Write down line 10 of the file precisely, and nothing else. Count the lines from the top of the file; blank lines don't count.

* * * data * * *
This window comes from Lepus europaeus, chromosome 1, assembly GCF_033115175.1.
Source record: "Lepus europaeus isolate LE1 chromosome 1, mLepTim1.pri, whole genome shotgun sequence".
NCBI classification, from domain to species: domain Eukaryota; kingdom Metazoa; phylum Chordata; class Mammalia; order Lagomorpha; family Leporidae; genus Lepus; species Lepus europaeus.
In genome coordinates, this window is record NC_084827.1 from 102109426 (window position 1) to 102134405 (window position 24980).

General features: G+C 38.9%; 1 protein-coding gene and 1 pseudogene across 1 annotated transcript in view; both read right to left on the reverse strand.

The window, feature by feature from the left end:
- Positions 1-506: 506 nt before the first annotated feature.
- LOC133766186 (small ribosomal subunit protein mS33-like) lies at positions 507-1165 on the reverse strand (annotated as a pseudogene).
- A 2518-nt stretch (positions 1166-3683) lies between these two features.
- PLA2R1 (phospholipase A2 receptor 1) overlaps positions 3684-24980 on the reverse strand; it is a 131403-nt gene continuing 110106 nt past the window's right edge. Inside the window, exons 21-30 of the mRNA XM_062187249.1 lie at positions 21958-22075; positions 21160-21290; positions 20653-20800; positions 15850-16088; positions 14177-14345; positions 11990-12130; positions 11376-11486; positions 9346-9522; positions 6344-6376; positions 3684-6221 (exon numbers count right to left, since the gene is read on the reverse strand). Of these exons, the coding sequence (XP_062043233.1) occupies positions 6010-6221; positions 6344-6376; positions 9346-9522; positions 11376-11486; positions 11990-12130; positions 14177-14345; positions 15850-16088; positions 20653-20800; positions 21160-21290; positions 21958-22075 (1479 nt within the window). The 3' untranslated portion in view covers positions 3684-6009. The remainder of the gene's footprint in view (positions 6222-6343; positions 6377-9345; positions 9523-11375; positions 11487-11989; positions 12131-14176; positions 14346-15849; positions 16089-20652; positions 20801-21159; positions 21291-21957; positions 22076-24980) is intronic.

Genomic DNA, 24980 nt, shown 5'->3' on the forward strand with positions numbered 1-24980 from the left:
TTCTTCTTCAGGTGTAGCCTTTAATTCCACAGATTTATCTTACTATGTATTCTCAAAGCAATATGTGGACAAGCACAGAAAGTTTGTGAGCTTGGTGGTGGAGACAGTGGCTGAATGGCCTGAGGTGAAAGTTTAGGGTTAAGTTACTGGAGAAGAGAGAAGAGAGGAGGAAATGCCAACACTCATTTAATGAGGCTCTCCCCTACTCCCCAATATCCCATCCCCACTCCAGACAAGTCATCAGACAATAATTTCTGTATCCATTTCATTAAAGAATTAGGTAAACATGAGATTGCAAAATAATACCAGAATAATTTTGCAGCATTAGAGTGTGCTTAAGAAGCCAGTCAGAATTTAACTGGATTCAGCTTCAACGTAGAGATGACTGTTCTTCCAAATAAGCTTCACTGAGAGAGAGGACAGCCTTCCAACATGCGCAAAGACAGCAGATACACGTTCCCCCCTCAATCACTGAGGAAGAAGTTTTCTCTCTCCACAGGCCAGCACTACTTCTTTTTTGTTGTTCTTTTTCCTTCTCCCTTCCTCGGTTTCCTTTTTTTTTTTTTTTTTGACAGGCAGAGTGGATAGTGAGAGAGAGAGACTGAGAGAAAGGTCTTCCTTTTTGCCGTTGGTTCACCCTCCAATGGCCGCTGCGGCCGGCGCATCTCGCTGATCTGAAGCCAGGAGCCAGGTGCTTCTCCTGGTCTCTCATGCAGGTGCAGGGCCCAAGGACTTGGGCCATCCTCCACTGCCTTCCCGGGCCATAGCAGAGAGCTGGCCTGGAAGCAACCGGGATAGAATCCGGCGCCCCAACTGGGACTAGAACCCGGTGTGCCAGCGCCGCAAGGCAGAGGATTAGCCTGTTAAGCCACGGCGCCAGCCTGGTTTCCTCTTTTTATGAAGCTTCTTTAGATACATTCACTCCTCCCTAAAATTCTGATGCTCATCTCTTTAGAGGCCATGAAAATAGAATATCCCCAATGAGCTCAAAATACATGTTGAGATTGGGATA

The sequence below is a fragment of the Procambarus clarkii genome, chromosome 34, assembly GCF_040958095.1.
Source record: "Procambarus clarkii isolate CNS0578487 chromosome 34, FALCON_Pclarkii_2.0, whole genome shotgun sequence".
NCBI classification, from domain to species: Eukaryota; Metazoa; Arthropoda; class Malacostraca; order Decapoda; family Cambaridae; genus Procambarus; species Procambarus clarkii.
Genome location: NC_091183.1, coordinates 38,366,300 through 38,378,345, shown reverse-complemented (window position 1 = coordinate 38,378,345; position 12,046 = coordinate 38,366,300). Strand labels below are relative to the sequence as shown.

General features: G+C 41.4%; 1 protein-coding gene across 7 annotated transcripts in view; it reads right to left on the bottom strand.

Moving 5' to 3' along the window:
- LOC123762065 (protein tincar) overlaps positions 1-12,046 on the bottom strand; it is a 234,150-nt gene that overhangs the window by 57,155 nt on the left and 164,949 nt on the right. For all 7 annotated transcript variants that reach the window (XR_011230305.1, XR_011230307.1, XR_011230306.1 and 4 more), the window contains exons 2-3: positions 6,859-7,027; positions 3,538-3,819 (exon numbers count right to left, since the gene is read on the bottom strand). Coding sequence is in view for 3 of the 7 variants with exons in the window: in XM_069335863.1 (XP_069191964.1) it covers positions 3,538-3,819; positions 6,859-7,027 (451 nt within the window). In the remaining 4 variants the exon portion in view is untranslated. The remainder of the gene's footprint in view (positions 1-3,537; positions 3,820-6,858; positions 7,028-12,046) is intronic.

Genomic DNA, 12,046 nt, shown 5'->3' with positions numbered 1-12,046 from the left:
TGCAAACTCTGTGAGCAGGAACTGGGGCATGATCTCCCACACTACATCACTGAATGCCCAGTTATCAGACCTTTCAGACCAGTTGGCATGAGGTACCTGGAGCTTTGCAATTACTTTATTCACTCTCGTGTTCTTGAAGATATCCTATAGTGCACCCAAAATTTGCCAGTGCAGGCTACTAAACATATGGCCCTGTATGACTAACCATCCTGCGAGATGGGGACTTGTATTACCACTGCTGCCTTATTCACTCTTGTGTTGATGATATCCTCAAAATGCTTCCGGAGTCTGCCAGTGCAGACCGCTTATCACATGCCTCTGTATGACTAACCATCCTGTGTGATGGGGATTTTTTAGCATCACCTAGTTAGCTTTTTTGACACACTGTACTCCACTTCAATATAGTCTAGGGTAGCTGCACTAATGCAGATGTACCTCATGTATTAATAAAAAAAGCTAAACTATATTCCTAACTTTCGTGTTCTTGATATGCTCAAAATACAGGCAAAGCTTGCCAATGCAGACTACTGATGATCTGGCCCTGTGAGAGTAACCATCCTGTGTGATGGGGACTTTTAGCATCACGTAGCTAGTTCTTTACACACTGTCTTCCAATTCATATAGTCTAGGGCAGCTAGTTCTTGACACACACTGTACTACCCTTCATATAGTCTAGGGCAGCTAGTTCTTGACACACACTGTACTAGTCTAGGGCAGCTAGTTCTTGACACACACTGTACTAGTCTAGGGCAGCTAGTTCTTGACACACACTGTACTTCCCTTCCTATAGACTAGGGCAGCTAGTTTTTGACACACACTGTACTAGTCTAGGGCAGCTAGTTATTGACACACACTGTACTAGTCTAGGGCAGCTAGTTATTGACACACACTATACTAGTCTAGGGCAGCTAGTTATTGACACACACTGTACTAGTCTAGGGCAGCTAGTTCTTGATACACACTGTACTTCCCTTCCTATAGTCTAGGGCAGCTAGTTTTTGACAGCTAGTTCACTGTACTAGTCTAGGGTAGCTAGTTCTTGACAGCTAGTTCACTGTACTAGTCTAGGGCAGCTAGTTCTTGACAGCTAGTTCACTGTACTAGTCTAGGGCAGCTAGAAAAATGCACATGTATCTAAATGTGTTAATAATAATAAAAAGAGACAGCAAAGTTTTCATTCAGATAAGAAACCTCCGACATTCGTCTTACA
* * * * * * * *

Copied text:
- PLA2R1 (phospholipase A2 receptor 1) overlaps positions 3684-24980 on the reverse strand; it is a 131403-nt gene continuing 110106 nt past the window's right edge. Inside the window, exons 21-30 of the mRNA XM_062187249.1 lie at positions 21958-22075; positions 21160-21290; positions 20653-20800; positions 15850-16088; positions 14177-14345; positions 11990-12130; positions 11376-11486; positions 9346-9522; positions 6344-6376; positions 3684-6221 (exon numbers count right to left, since the gene is read on the reverse strand). Of these exons, the coding sequence (XP_062043233.1) occupies positions 6010-6221; positions 6344-6376; positions 9346-9522; positions 11376-11486; positions 11990-12130; positions 14177-14345; positions 15850-16088; positions 20653-20800; positions 21160-21290; positions 21958-22075 (1479 nt within the window). The 3' untranslated portion in view covers positions 3684-6009. The remainder of the gene's footprint in view (positions 6222-6343; positions 6377-9345; positions 9523-11375; positions 11487-11989; positions 12131-14176; positions 14346-15849; positions 16089-20652; positions 20801-21159; positions 21291-21957; positions 22076-24980) is intronic.